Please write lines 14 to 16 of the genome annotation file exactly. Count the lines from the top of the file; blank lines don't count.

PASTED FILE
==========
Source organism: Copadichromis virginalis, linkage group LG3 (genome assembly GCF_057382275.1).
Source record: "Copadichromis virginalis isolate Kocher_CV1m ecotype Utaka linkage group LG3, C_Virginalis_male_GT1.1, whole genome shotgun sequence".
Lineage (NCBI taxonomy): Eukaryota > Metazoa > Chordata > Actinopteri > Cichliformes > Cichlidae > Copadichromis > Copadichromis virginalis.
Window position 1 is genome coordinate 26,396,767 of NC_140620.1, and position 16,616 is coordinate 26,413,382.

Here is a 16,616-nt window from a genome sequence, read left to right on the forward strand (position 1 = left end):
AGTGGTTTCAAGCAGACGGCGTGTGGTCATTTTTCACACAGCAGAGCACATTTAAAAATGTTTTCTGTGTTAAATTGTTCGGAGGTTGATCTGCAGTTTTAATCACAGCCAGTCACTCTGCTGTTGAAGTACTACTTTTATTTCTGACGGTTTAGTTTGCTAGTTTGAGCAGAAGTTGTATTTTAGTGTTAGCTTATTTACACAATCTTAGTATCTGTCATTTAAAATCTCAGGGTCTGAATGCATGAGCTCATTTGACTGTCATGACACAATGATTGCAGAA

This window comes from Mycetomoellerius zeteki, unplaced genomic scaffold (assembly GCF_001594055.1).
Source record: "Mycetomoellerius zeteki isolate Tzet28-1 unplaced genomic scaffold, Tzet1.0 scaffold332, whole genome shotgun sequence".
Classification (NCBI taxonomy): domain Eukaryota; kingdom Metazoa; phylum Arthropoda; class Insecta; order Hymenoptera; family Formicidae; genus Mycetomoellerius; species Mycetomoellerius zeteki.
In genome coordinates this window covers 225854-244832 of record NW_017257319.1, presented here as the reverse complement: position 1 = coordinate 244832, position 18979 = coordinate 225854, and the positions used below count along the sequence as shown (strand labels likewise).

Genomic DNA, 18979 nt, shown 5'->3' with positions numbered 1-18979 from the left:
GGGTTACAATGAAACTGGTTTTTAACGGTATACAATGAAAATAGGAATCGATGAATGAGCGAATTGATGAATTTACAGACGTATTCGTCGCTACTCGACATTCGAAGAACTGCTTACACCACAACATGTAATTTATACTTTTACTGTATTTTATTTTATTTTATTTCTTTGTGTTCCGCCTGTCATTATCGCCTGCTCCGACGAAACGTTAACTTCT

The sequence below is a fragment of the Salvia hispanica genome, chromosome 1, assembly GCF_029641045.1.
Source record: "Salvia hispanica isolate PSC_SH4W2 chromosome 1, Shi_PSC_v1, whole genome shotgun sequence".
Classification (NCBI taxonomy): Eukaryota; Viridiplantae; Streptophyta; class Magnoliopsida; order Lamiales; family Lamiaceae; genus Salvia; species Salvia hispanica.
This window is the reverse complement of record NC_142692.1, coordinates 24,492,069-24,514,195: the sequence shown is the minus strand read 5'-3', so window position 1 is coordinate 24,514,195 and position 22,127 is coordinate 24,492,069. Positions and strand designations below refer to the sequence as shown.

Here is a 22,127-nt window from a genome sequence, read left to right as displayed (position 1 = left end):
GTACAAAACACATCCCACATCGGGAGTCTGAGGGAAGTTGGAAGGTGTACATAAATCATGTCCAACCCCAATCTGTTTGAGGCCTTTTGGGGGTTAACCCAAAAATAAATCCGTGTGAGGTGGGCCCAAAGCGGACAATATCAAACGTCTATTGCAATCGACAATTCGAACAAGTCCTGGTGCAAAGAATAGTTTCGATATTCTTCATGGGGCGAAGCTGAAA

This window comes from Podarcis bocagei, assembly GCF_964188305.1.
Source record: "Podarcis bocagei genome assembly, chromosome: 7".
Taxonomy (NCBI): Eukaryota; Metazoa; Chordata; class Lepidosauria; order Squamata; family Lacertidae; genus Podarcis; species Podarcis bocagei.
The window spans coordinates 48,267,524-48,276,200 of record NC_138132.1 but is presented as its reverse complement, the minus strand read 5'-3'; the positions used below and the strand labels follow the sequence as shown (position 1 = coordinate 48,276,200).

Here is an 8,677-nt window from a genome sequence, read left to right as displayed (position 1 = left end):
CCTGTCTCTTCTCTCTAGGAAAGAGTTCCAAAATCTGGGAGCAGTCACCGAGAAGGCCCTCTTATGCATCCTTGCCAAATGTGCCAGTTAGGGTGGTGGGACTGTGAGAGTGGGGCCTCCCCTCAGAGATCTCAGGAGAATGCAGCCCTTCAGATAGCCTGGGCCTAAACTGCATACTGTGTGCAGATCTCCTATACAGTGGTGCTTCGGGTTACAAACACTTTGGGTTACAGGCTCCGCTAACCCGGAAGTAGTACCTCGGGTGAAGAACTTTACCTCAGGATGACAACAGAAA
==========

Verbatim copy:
Source record: "Salvia hispanica isolate PSC_SH4W2 chromosome 1, Shi_PSC_v1, whole genome shotgun sequence".
Classification (NCBI taxonomy): Eukaryota; Viridiplantae; Streptophyta; class Magnoliopsida; order Lamiales; family Lamiaceae; genus Salvia; species Salvia hispanica.
This window is the reverse complement of record NC_142692.1, coordinates 24,492,069-24,514,195: the sequence shown is the minus strand read 5'-3', so window position 1 is coordinate 24,514,195 and position 22,127 is coordinate 24,492,069. Positions and strand designations below refer to the sequence as shown.